Friday, September 02, 2005

Next Project: Gal 2.11-14

My next project is called:

(GAL 2:11-14)

The gist is that justification/righteousnessed is used frequently in the NT with a soteriological and forensic sense in my reckoning. However, to give its due, passages such as Rom. 3.27-31 and esp. Gal. 2.11-14 do edge towards a employment of justification as "covenant membership" (Dunn; Wright) or even "identity legitimisation" (Esler; Nanos) as well. Furthermore, the dispute at Antioch (and the incident is incredibly slippery to reconstruct ranging from what was the problem and who was involved) was not about "what must I do to be saved?" but rather it revolved around disputes concerning food and fellowship. But how does this context relate to justification, particularly when in passages like Romans 5 and James 2, justification has obvious soteriological meanings? In other words, how do the covenantal and forensic aspects of justification come together in Paul's narration of the Antioch incident and how he sees as being relevant for the Galatians? That is my next topic?

Hopefully in the coming weeks, I'll press on with it!


J. B. Hood said...


Great thoughts there, can't wait to hear how that develops. I'd been wondering what you would work on next..."Wil he stay with Jesus/Gospels...or will he continue the move toward Paul..."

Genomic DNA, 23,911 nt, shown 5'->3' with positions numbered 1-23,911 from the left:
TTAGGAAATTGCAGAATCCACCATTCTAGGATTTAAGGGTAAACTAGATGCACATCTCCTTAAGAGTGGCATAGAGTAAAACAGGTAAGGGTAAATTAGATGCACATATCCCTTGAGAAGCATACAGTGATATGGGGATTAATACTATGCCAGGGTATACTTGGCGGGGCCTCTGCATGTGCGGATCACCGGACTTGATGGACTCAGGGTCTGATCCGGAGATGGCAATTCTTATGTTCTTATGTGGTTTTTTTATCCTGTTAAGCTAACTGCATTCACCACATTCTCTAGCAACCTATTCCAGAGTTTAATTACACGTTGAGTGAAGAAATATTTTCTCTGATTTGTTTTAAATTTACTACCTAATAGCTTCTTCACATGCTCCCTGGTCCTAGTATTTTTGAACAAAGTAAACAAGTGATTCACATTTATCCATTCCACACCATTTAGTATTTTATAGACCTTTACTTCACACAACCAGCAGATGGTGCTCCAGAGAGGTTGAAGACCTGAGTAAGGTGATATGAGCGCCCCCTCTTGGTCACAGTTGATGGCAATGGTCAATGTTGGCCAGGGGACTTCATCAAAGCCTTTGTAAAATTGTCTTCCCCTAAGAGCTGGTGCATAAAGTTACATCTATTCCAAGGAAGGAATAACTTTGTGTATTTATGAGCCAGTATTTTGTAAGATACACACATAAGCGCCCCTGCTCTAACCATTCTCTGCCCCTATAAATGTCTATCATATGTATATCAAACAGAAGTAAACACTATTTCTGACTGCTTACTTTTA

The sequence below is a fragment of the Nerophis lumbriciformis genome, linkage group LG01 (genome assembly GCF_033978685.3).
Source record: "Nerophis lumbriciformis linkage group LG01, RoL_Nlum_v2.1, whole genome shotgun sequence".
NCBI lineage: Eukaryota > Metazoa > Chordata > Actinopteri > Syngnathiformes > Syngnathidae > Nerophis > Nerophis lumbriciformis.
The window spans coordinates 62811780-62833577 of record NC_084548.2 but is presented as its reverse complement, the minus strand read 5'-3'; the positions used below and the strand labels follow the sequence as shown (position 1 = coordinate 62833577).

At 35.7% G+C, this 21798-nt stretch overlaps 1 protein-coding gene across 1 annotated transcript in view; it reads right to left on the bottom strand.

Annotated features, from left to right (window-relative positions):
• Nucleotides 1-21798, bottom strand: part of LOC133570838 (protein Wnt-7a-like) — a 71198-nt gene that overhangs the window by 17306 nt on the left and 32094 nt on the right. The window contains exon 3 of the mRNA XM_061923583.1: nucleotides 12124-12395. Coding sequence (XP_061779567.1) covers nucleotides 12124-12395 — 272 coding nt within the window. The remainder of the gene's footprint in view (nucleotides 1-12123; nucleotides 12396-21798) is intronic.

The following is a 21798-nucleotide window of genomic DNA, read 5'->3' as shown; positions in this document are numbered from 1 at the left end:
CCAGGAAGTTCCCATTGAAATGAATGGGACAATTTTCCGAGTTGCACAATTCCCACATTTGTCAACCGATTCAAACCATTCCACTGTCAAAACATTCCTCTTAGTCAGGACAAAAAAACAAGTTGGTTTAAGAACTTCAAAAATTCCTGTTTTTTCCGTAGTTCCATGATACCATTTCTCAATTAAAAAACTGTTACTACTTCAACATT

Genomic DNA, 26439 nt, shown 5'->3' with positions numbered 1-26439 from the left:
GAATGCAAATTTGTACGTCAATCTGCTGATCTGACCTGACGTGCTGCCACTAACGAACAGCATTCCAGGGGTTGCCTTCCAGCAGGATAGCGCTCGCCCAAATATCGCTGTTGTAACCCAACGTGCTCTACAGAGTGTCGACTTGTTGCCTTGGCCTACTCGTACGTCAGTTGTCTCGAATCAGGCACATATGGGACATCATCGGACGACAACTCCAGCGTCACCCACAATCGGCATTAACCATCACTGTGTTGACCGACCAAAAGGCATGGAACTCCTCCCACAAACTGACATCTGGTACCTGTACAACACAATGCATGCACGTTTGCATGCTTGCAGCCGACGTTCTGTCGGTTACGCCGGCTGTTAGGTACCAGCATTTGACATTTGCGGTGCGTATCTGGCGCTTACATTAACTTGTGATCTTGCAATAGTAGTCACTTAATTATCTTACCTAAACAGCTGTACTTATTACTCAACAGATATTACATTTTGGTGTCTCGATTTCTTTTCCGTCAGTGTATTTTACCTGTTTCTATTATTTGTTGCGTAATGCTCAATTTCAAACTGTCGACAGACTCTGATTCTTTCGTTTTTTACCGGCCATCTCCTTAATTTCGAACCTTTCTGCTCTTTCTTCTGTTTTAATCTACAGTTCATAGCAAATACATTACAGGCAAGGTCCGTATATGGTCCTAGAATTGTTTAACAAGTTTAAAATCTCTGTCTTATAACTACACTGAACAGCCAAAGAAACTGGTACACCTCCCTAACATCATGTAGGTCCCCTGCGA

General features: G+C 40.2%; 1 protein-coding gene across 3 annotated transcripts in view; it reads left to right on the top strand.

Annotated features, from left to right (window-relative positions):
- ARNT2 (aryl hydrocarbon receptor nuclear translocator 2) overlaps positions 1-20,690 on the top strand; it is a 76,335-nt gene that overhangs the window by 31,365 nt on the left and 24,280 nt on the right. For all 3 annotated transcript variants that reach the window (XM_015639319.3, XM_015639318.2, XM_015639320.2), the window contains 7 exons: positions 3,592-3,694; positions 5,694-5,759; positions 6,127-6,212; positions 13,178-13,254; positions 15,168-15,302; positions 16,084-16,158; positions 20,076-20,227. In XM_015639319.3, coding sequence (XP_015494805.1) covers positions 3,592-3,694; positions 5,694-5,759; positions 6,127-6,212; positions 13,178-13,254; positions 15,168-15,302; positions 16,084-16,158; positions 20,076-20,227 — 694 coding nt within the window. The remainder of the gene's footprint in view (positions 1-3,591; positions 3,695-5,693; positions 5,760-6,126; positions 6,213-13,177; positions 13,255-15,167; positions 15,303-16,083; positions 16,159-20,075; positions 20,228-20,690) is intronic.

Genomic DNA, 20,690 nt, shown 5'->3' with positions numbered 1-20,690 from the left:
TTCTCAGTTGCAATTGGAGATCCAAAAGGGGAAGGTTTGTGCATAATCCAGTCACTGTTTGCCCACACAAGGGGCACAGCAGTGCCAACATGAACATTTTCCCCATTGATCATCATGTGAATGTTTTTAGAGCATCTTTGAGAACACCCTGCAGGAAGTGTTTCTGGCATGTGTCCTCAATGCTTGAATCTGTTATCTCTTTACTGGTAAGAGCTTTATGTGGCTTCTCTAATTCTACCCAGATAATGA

Let's remember that the context of Jas 2 seems to link community/covenant membership to justification in strong ways. Particularly during this time of intense need in N.O, LA, USA and (as always) in the poorer countries of this world.

Probably a majority of those afflicted in New Orleans are Christians, the justified, the covenant community; and they, like others the world o'er, wait for us to exhibit OUR justification...

Sorry to get on my high horse like that. It's really on the brain...even when I'm trying to read blogs to escape the grisly news.

Alan S. Bandy said...

Michael, great topic! Have you considered how Eph. 2:11-3:12 as it relates to God creating a new community as the people of God(i.e., the church). It is not (to barrow from Lincoln) that the Gentiles must become Jewish, or the Jews must become Gentiles, but that a new unity now exists made up equally of Jews and Gentiles by Grace through Faith. How this may relate to the question of justification and fellowship deserves a modicum of consideration.

Sean du Toit said...

Greetings Michael. I was wondering if you will develop these thoughts on the blog? Also, could you perhaps offer some thoughts on my

Any comments would be much appreciated...

J. B. Hood said...

Great point, Alan. Who was it who said that justification is THE most ecumenical doctrine we have (I know NTW has said that, did it start with him)?